Taxable employment income in Kenya includes all payments made by an employer to an employee. This will include salaries, wages, bonuses, and fringe benefits received or enjoyed by virtue of employment. Fringe benefits will typically have a specific tax treatment (as in the case of housing, vehicles, and other benefits indicated below). Where no specific tax treatment is prescribed, the taxable value will be the higher of the cost to the employer or the fair market value of providing the benefit.
Generally speaking, a housing benefit is taxed at the higher of 15% of gross remuneration (excluding housing) and the rent paid by the employer. Where the property is owned by the employer or the rental agreement is not at arm’s length, reference is made to the fair market value rent of the property. There are special rules for directors and a few other categories of staff.
Motor vehicles supplied by the employer are taxed on a monthly basis at the higher of 2% of the initial cost of the vehicle (where the employer owns the car) or prescribed standard rates.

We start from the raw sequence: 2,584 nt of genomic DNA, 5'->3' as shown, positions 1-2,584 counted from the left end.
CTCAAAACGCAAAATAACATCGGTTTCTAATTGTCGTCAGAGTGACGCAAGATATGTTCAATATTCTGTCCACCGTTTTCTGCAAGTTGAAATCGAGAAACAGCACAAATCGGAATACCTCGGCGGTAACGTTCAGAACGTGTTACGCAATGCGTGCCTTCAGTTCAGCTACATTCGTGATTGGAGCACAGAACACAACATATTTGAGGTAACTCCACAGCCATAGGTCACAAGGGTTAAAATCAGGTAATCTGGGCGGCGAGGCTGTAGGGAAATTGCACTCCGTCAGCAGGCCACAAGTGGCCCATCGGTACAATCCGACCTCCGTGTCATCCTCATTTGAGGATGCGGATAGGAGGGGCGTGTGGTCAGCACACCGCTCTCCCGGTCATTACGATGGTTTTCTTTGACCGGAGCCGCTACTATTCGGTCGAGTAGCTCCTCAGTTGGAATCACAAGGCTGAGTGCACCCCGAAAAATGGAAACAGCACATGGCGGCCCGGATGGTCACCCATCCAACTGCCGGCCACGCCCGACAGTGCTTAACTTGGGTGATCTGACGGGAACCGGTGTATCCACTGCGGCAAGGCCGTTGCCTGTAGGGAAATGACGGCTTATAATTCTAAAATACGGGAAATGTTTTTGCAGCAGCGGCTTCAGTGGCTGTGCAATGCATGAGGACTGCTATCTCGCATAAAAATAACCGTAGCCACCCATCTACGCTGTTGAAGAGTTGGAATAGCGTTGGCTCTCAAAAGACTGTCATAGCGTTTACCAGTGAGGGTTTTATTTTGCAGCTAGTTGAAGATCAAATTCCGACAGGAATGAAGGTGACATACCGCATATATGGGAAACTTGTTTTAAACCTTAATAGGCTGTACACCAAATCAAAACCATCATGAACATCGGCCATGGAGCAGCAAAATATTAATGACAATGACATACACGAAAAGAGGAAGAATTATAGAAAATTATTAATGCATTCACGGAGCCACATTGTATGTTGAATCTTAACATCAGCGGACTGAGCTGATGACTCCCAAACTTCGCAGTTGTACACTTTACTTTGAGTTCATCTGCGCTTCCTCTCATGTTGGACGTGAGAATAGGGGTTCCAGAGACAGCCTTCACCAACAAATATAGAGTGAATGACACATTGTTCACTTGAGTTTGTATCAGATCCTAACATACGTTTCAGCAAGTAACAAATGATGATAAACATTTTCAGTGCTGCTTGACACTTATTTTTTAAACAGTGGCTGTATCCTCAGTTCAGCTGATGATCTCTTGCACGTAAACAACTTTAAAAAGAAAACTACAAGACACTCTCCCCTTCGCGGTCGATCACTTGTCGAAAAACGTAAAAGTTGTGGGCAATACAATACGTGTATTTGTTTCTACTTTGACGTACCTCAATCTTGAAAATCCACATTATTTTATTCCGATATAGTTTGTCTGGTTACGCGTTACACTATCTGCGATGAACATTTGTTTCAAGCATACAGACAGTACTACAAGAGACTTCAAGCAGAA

For interest-free or low-interest loans granted to employees, the tax burden has been shifted to the employer under the fringe benefit tax (FBT). See the Other taxes section in the Corporate tax summary for more information.
Education fees of employees’ dependants or relatives borne by the employer are taxed on the employee unless the employer disallows the related costs for corporate tax purposes.
Where a contract of employment states that remuneration should be paid free or net of all taxes, the amount received by the employee is deemed to be net income, and the figure is grossed up to determine the tax liability. All benefits should be taxed under the PAYE system.